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Julie Campbell's story

My story begins similar to any other of it's kind; a couple awaits the birth of their first child full of hopes and dreams for a perfectly healthy baby. Wyatt James Campbell came into the world on March 13, 1998 at 5:04 A.M. welcomed by happy parents, grandparents and friends. But what we would soon learn is that our first time parent dreams would slowly but surely be crushed.

Wyatt's second day of life would prove to be very scary for us. He never eliminated the first stool called meconium and because of this he became distended and was immediately taken off breast milk and taken to radiology. the diagnosis was Hirschprung's Disease, meaning he was missing nerves in the end of his colon that signal the brain to eliminate the stool. He was rushed to Children's Hospital in San Diego to undergo further testing, which was very hard for new parents to watch. Later we were told by his surgeon that this was something successfully treated with surgery. We just had to take him home and manually help him "go" which I won't go into detail about). Wyatt needed to gain some weight and get a little larger to undergo the surgical repair in about six weeks. He didn't make it that long and at four weeks of age began hemorrhaging from an intestinal infection due to the stool that wasn't getting completely eliminated. So, he was taken off food again and after the infection was under control he had his first surgery: a colostomy. When he was about a year old, he could go through the second part of the surgery which would return his intestine to the proper position. We were very stressed about our baby going through all this, but we still had the confidence that after all this, everything would be perfect.

In May of 1999, at thirteen months old, Wyatt went through a procedure called a "pull through". We spent two weeks in the hospital rarely ever leaving his side, but on Mother's Day I finally got to bring my little boy home, who by this time was looking pretty scrawny. After lots of nursing him back to health he actually got cute little rolls on his arms and legs.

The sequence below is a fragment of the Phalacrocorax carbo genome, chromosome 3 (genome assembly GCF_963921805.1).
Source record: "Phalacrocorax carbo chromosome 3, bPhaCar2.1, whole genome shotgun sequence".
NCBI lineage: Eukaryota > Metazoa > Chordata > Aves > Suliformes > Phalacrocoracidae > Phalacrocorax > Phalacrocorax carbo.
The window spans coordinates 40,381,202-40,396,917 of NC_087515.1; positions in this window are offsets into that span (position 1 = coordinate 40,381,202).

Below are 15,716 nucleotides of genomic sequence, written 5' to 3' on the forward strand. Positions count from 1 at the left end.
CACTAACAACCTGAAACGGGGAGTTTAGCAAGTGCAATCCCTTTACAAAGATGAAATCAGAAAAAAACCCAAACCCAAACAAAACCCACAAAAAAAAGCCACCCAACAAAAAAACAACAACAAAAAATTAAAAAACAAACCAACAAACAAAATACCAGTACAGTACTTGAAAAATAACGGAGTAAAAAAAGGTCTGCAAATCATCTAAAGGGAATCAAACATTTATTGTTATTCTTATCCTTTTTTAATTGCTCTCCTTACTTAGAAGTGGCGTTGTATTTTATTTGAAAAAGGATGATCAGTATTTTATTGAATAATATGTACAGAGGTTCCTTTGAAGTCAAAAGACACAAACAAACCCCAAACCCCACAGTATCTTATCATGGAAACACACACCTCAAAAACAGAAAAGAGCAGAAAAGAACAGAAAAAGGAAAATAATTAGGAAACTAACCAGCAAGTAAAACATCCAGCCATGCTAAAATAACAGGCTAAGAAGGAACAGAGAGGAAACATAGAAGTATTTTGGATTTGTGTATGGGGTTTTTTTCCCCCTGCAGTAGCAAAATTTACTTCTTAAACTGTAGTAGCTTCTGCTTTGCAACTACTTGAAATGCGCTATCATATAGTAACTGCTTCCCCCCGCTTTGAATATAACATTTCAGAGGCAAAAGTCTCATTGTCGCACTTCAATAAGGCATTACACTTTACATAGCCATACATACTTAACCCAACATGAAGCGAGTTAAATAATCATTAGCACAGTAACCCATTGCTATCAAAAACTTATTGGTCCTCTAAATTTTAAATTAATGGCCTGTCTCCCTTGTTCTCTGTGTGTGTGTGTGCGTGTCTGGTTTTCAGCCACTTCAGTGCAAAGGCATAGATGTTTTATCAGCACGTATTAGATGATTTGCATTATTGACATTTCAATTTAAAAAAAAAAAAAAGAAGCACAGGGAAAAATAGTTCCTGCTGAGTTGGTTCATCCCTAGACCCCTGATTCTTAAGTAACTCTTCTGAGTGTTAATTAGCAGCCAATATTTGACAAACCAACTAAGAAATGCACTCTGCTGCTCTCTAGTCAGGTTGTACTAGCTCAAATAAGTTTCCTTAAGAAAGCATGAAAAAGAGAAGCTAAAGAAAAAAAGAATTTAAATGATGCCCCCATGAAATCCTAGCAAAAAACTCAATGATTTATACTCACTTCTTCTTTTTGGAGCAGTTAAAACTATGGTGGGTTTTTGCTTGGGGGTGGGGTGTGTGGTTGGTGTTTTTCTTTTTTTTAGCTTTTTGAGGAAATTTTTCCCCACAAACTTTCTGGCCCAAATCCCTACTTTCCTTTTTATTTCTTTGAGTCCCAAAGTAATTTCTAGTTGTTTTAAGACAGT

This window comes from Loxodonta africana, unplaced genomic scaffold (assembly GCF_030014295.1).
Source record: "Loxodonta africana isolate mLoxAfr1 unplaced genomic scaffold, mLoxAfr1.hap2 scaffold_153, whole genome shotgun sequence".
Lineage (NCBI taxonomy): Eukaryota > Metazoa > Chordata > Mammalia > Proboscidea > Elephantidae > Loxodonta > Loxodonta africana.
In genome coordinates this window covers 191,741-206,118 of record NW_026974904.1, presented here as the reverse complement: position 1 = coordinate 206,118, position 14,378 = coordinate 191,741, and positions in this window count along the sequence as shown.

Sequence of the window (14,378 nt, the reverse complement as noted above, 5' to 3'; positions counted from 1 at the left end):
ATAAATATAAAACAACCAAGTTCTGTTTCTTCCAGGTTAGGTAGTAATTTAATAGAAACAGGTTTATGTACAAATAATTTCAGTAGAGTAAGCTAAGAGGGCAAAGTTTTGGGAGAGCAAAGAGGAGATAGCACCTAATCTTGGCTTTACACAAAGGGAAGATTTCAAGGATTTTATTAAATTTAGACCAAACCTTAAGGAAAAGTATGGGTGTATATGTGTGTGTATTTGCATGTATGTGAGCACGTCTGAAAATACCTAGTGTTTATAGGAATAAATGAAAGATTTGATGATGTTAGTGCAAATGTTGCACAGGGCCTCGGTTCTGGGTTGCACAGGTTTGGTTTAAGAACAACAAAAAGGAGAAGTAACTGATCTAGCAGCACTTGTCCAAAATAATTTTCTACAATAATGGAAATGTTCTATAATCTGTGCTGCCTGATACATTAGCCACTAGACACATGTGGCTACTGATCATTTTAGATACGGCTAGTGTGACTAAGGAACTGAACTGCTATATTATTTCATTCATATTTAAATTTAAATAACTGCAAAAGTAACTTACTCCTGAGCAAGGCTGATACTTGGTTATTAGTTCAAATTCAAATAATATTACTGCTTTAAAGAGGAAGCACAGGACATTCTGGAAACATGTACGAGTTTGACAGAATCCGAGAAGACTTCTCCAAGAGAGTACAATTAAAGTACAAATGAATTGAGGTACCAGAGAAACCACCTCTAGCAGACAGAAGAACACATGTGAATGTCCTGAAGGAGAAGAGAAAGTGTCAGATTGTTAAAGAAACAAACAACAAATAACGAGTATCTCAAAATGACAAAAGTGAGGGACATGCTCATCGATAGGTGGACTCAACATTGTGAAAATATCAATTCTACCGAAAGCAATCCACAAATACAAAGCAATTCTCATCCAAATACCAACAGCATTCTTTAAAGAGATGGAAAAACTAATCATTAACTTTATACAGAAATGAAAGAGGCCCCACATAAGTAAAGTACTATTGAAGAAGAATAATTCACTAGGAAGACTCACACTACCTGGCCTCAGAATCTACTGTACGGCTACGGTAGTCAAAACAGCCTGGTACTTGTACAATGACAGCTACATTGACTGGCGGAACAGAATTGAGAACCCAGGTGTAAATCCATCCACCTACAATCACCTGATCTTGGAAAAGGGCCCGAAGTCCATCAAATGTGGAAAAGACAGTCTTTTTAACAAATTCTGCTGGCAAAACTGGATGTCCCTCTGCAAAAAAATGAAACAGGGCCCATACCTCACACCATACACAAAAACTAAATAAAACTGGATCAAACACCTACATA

It was a joy watching him smile and laugh at us and his cocker spaniel but after a while, it became a concern of Wyatt's pediatrician that he wasn't crawling at fourteen months. I was so wrapped up in the health issues that I just kept blaming his slowness on all of his hospital stays (of which there were a few more that I kept out of this story). We got Wyatt set up with a wonderful physical therapist who really worked him hard! We saw improvement in his strength and balance but he was not so thrilled with the whole idea of having to work. I kept questioning the therapist about what could bring on these delays but she was very vague and just usually said she's seen this in premature babies.

Four months later on 9/9/99 ( I hate that that date is so easy to remember) when Wyatt was eighteen months old we got more depressing news, Wyatt had Cerebral Palsy. My husband didn't seem as shocked as I was and he told me he'd always had the feeling that something else was wrong. I was so shocked all I did was cry the whole way home and every day for many weeks after that awful moment I heard the neurologist utter those words. It's unfortunate they just send you away with this news and an appointment for a follow up visit in six months.We barely even knew what CP was and we had to navigate through tons of information we didn't probably need, for there is no way to predict what kind of life your child will have or what kind of impact it will make. When we went back and told the physical therapist, she just shook her head knowingly because she had already figured it out having seen the signs many times before. She couldn't tell us because she is not allowed to diagnose, only treat.

As the weeks and months passed, we enjoyed our little boy mostly in the privacy of our own home and with family. When other mothers were talking about what new things their babies were doing I smiled on the outside but cried on the inside because I couldn't say my baby was doing much of anything. Not all was bad, we loved our son more than anything on this earth and we used to say that every day seemed like Christmas and we couldn't wait to get up in the morning and look at that beautiful smiling face!